Junior Leadership Program in Washington

RORY: But if I win then I have to be vice president next year. Plus, I’ll have to spend my summer in Washington for some junior leadership program, which means six straight weeks of me and Paris together in a dorm room.

The program that Rory and Paris will be attending in Washington DC during their summer vacation seems to be similar to the real life Global Young Leaders Conference, where high school students from the US and around the world learn communication, decision-making, and negotiation while interacting with real life leaders, diplomats, lobbyists, and journalists. There are also visits to embassies and cultural landmarks.

Unlike the six weeks Rory has in front of her, the real life program only lasts for ten days, students are housed in a hotel, not a dormitory, and it costs thousands of dollars to attend. Rory never even mentions paying, so perhaps Chilton are footing the bill, or Rory and Paris will be offered scholarships.

Rory Gets Her Cast Removed

When Rory got her cast put on, the doctor said she would need to keep it on for two weeks, but it’s actually been three weeks since the night of the car accident when she gets the cast removed.

Lorelai takes Rory to Dr Ronald Sue, a specialist in orthopaedic medicine – who has an office in Stars Hollow, quite unbelievably. It feels like in Season 1, the writers tried to create a small town in New England that might be a little quirky, or niche, or even slightly magical, but was still a place you could convince yourself might almost exist.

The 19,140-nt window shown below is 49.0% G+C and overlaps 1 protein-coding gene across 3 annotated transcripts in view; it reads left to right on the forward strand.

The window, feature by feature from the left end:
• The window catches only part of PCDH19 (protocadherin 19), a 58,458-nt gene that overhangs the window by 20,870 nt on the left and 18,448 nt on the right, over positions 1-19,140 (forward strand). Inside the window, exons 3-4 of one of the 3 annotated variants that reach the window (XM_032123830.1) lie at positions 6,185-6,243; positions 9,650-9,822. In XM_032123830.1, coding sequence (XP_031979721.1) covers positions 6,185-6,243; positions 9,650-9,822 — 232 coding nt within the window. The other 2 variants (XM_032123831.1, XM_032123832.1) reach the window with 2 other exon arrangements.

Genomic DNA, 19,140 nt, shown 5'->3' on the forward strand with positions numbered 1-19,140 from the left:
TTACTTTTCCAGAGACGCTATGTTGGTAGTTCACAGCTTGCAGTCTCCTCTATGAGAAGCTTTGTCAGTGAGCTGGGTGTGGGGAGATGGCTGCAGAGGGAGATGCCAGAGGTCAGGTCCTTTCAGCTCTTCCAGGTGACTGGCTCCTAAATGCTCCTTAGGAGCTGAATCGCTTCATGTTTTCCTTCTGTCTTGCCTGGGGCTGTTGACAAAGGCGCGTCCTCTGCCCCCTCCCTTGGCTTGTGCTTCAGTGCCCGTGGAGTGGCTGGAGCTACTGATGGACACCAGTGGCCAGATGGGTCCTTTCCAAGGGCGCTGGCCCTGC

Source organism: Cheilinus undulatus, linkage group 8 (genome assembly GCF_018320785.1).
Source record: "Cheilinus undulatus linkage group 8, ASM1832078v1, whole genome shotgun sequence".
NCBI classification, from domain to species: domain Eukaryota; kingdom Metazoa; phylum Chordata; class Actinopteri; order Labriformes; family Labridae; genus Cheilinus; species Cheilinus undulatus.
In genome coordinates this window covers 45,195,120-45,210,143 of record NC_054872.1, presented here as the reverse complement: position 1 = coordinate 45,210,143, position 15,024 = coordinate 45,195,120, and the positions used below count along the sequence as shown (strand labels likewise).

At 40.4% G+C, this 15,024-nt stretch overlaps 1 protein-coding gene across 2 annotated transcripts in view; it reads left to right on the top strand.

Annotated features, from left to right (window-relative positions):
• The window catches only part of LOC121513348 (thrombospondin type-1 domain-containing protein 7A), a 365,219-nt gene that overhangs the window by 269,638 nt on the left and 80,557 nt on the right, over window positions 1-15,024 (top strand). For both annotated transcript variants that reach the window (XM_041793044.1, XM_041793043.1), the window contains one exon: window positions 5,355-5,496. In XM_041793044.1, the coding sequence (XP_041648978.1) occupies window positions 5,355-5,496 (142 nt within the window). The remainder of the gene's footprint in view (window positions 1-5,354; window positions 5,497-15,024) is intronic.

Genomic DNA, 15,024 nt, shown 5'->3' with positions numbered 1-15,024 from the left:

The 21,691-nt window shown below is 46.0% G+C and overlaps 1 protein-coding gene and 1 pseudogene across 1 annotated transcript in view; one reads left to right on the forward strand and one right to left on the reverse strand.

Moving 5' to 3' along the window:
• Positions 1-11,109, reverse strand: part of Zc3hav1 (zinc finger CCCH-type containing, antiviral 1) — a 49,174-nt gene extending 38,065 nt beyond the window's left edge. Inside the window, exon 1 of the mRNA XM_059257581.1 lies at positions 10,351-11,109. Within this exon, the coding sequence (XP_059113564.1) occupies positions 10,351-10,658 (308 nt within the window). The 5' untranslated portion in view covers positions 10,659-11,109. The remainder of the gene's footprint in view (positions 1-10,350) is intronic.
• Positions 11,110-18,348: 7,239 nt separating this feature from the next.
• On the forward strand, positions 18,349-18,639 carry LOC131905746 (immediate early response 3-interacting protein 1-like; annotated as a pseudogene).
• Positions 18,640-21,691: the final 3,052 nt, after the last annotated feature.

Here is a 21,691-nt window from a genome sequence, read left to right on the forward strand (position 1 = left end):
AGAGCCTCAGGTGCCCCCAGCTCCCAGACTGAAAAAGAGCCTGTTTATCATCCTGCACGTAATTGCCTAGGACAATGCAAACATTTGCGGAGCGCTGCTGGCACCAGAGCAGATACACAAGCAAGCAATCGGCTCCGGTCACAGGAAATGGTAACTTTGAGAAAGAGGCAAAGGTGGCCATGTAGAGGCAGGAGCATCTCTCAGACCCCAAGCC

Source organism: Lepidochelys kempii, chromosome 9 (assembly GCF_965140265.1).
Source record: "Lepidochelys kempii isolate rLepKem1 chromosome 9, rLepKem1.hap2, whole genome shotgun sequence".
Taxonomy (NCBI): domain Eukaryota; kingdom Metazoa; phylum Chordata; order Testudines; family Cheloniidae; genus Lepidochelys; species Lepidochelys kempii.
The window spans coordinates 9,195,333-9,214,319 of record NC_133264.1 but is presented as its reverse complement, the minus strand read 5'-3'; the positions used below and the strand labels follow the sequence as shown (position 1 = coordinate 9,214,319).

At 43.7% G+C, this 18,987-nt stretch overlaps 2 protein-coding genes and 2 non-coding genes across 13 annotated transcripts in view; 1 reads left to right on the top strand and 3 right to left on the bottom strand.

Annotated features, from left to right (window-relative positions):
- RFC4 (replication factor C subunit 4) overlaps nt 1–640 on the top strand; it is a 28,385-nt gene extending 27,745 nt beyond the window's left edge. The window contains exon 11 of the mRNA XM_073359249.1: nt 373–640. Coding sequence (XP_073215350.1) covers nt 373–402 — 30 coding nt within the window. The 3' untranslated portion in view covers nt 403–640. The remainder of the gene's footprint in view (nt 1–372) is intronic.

Now it’s only Season 2, but already they are throwing anything into Stars Hollow that suits the plot, so this little town of less than 10 000 people has multiple takeout options which all deliver, a 24-hour pharmacy, a hospital, and an orthopaedic specialist. It feels like very lazy world-building. In this case it seems especially pointless, because there’s no reason Lorelai couldn’t have picked Rory up from school and taken her to an appointment with Dr Sue in Hartford.

Christopher invites himself to the medical appointment, announcing to everyone with self-importance that he’s “the father”, as if Rory has just been born, or like anyone cares. He’s driven from Boston to watch a minor two-minute medical procedure, and now he … drives back again? That makes perfect sense. Is it a hint he isn’t actually in Boston at this point?

Rory wears a red and black tee shirt which says STRANGE 13 to her appointment, as a nice callback to her Emily the Strange sticker.

“I cut school!”

RORY: I cut school and I got on a bus and I don’t even know why I did it. I . . . I have no excuse. I was just standing outside of Chilton, and I don’t know, I must have had a stroke or something.

When Lorelai gets home from Hartford, she finds Rory already home and sitting on the porch waiting for her, in an echo of how she found Dean sitting miserably on the porch waiting for Rory at the end of “Back in the Saddle”.

Rory must have taken a bus straight back to Stars Hollow when she arrived in Hartford, rather than going to the college and risking missing Lorelai. It’s probably around 9.30 pm when Lorelai gets home, and who knows how long Rory has been waiting?

Lorelai goes from “worried mom” mode into “hurt mom” mode as soon as she makes sure that Rory is safe and that nothing terrible has happened to anyone else. She listens in shock as she hears Rory tell her that on a day that was very important to Lorelai, Rory decided on a whim to cut school and go to New York.

It isn’t Rory’s fault that there was an accident on the interstate, and the mistake with the bus schedule is fairly understandable. Any other Thursday, Rory could have got home hours late and pleaded some school activity keeping her, and Lorelai would have accepted it. But she had to pick the one Thursday to go to New York when her mother needed her to be there to help celebrate Lorelai’s achievement. It’s an act of monumental thoughtlessness and selfishness.

In an extra-cruel twist to Rory’s (self-inflicted) misfortunes, she is so tired and eager to get off the bus that she accidentally leaves the Go-Go’s album behind that she bought as a graduation present for Lorelai. There cannot be even one positive thing to come out of her trip to New York!

Rory’s Fashion Advice